The Atlanta Falcons knew there was a risk in drafting Prince Shembo. While at Notre Dame, he’d been investigated for sexual battery of a Saint Mary’s College freshman named Lizzy Seeberg, who 10 days after the alleged assault killed herself with an overdose of the antidepressant Effexor. Shembo was never charged with a crime or suspended by the Irish.
The Falcons decided Shembo was worth hiring. They made him the 139th player taken in the 2014 draft. On the day they chose him, general manager Thomas Dimitroff said: “We’re very, very aware of the seriousness of the incident … We used a lot of (investigative) resources at many levels. We’ve done our due diligence.”
On Friday, Shembo was charged with aggravated cruelty to animals, which is a felony, in Gwinnett County. This was the Falcons’ response: They waived him.
There are a lot of ways to play yourself off an NFL team, but there’s none quicker than to be a Falcon and be accused of killing a dog. The end of the Michael Vick Era remains the most emotionally charged time in this franchise’s history, and given this franchise’s history that’s saying something.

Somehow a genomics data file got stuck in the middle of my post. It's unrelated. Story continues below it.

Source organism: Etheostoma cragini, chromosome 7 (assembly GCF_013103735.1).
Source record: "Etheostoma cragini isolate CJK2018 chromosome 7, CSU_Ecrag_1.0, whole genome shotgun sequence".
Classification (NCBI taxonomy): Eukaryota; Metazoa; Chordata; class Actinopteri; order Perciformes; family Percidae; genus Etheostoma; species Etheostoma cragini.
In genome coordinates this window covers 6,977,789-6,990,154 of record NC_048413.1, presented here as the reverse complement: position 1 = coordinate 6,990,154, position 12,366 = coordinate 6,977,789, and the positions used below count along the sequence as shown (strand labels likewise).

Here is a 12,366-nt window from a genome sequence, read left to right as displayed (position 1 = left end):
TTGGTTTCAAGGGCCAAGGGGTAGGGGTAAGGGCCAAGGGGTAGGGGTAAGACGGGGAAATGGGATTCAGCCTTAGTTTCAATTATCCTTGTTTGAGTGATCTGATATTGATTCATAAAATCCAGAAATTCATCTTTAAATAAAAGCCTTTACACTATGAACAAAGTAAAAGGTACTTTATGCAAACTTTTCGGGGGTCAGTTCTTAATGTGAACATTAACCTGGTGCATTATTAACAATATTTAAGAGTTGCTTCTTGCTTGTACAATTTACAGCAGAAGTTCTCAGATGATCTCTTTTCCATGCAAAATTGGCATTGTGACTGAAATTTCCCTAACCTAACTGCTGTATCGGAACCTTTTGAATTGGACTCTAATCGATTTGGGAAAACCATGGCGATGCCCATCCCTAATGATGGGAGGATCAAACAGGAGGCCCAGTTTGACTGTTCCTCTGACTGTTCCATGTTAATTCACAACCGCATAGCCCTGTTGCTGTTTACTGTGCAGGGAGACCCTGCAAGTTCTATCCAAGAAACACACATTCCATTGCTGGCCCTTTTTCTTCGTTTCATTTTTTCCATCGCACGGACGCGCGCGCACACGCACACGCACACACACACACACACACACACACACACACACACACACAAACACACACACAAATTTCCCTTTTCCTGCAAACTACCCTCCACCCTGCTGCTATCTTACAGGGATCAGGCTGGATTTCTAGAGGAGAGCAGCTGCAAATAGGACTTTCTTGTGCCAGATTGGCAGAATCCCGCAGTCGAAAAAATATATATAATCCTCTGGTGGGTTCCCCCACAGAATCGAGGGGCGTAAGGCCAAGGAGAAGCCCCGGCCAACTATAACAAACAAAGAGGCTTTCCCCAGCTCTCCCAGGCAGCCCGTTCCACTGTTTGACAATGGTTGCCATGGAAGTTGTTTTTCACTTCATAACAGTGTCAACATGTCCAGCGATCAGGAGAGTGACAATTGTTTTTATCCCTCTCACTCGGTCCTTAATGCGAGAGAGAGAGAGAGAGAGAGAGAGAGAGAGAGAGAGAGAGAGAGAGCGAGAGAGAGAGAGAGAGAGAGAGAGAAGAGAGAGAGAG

Given the outcome, it’s tempting — almost irresistible — to say that the Falcons should have known better than to draft Shembo, but how exactly do you know such a thing? How do you look at a draft board on May 10, 2014, and foresee that, barely a year later, a guy will be charged with killing his ex-girlfriend’s Yorkie?
The Falcons insisted they did their homework and asked the right questions. Melinda Hennenberger, who wrote extensively on Seberg’s death, reported that Shembo was suspended by his high school for throwing a table at a teacher who’d taken his cell phone. Surely the Falcons had read that article. (If they hadn’t, their diligence was duly lacking.)
Truth to tell, it would have been easier not to draft Shembo — he was a fourth-rounder, and fourth-rounders aren’t locks to play an NFL down — and avoid the are-you-really-sure-about-this-guy questions. The Falcons liked what they’d heard and were willing to suffer the scrutiny. Now they’re suffering the consequences.
Life would be so much easier if we could see the future, but none of us can. The Falcons took a risk, and when it went wrong they did the only thing they could do: They dumped Prince Shembo.